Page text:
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Rated R Reviews: FIP: All or Nothing – 11/12/06

July 24, 2011 | Posted by Mike Campbell
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Rated R Reviews: FIP: All or Nothing – 11/12/06  

November 10, 2006

It’s been quite a while since I last sat down with some Full Impact Pro, but the combination of seeing a Bryan Danielson vs. Roderick Strong match and Davey Richards vs. Shingo is something I can’t pass up.

Jake Manning . . . looks impressive in a three-way match, despite only getting a few minutes to show off his stuff.
Shane Hagadorn . . . actually looks like a fun heel to watch, despite being regulated to a manager role in ROH.
The Briscoe Brothers . . . get treated like an afterthought, despite being the FIP Tag Team Champions.

As far as openers go, this isn’t anything special, although it’s solid for what it is. Gambino isn’t much for actual work (if this match is any indication) but he’s a fun loudmouth heel in the Chuck Taylor mold. The crowd cracks up when he tells the ref that he doesn’t need to check him because he says he doesn’t have anything and his word is gold. Clark is able to keep the match exciting with some of his flying spots. It’s telling when the best thing from Gambino is the running lariat, only because of Clark’s inside out bump. Clark pulls out impressive looking things like the arm wringer and then floating back over to hit an armdrag, and his handspring moonsault. Gambino looks like he can do a nice quebrada, but we’ll have to wait until next time to see it, he misses the spot and Clark spikes him with a piledriver for the win. Clark and Gambino managed keep the fans entertained for the eight minutes that they were out there, but don’t accomplish anything more than that.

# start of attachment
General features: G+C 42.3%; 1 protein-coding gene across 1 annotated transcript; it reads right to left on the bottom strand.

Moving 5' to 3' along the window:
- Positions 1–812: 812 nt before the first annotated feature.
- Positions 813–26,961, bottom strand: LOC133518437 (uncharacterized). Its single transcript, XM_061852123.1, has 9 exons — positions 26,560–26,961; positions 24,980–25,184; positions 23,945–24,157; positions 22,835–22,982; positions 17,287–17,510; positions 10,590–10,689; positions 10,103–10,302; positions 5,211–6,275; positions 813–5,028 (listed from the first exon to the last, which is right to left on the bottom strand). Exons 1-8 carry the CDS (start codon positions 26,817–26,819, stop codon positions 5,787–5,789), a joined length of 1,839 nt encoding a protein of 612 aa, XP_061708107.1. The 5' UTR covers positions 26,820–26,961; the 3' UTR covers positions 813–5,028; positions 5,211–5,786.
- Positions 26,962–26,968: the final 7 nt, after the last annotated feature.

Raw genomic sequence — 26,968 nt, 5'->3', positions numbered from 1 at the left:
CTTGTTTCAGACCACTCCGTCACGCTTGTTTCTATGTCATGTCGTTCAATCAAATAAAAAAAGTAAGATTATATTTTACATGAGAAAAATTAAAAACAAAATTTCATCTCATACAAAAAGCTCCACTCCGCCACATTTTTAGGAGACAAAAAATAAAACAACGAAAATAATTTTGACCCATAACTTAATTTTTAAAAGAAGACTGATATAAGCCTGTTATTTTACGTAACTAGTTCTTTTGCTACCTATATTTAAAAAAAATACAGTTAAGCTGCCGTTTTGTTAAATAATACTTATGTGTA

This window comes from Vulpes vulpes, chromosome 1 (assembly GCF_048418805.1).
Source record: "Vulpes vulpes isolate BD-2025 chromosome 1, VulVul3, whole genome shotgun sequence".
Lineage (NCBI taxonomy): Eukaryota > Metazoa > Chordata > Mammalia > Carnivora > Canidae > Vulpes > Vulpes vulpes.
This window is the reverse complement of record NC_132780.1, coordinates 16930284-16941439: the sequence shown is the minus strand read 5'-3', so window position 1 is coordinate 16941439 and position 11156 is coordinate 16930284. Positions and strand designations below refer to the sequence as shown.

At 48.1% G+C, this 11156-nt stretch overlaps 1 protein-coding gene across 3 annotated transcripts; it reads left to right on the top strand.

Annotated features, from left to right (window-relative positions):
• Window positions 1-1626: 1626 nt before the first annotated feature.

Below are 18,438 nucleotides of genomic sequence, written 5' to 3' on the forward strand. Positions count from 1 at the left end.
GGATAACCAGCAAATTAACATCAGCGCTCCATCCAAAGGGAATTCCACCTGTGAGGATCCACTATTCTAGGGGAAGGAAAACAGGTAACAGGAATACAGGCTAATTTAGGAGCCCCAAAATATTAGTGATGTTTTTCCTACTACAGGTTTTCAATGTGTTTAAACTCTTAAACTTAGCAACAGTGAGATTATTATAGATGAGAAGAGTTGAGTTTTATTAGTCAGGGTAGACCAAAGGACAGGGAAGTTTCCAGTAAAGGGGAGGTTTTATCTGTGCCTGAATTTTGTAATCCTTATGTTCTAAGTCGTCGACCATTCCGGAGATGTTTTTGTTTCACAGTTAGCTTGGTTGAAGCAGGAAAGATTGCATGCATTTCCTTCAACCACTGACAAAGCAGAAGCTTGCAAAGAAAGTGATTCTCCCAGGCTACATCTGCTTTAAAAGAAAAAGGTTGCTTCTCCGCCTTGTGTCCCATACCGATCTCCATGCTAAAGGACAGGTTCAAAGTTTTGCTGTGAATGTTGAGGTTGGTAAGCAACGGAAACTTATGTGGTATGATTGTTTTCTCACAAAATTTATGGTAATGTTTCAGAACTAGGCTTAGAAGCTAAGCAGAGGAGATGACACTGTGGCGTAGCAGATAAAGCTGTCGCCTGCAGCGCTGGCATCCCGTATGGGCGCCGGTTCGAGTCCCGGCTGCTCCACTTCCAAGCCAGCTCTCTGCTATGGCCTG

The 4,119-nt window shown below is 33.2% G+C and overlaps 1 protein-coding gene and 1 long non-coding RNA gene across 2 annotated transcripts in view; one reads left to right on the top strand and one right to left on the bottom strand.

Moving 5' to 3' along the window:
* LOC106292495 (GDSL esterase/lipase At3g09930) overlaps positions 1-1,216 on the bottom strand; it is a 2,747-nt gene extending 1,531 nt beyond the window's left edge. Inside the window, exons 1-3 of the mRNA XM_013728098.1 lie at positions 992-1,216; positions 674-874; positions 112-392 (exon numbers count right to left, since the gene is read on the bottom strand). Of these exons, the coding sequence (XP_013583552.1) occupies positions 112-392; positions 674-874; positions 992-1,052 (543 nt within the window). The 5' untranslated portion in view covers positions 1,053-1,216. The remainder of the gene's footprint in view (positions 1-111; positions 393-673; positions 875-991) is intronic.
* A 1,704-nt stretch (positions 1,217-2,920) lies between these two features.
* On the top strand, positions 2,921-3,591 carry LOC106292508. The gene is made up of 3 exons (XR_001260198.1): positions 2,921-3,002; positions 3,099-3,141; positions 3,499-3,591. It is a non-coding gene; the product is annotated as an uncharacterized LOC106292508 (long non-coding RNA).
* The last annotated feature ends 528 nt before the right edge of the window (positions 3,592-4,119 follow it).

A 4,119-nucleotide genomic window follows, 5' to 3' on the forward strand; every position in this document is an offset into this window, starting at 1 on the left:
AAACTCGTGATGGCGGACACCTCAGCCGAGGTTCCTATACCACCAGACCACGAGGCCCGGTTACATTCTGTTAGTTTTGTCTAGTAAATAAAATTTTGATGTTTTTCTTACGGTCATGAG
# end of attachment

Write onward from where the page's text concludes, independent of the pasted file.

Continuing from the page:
This was fun while Manning was involved. He wasn’t anything overly great, but he held the match together pretty well by being the dick heel and beating on both Primeau and Manley. Once it’s down to Primeau and Manley any real sense of flow to the match just dies. Manley tries to pick up where Manning left off by being the aggressor, but their exchanges are too back and forth to go anywhere. The one nice touch is Manley blocking the flying stunner (which Primeau had used to stun Manning and then cradle him to eliminate him), and hitting an NLB to win the match. I’d like to see more of Manning after seeing this, but that’s all I can really take away from it.

This is a shorter, but better, version of the opener. Cougar’s spots are smoother and more impressive than Clark’s, especially the rana off the apron and the flying bulldog that he uses to finish off Hagadorn, both of which could have gone horribly wrong. While Gambino was more funny, Hagadorn is just a jerk. Like Gambino, his actual work isn’t anything to write home about, but he’s good at getting the fans riled up by doing thinks like choking Cougar with his wrist tape and raking his eye across the rope. Hagadorn shows some grapefruits by slapping Cougar to start the match and by stomping Cougar’s face. This still isn’t exactly good, but they were going in the right direction. Come to think of it, Manning, Gambino, and Hagadorn would make a fun midcard heel trio.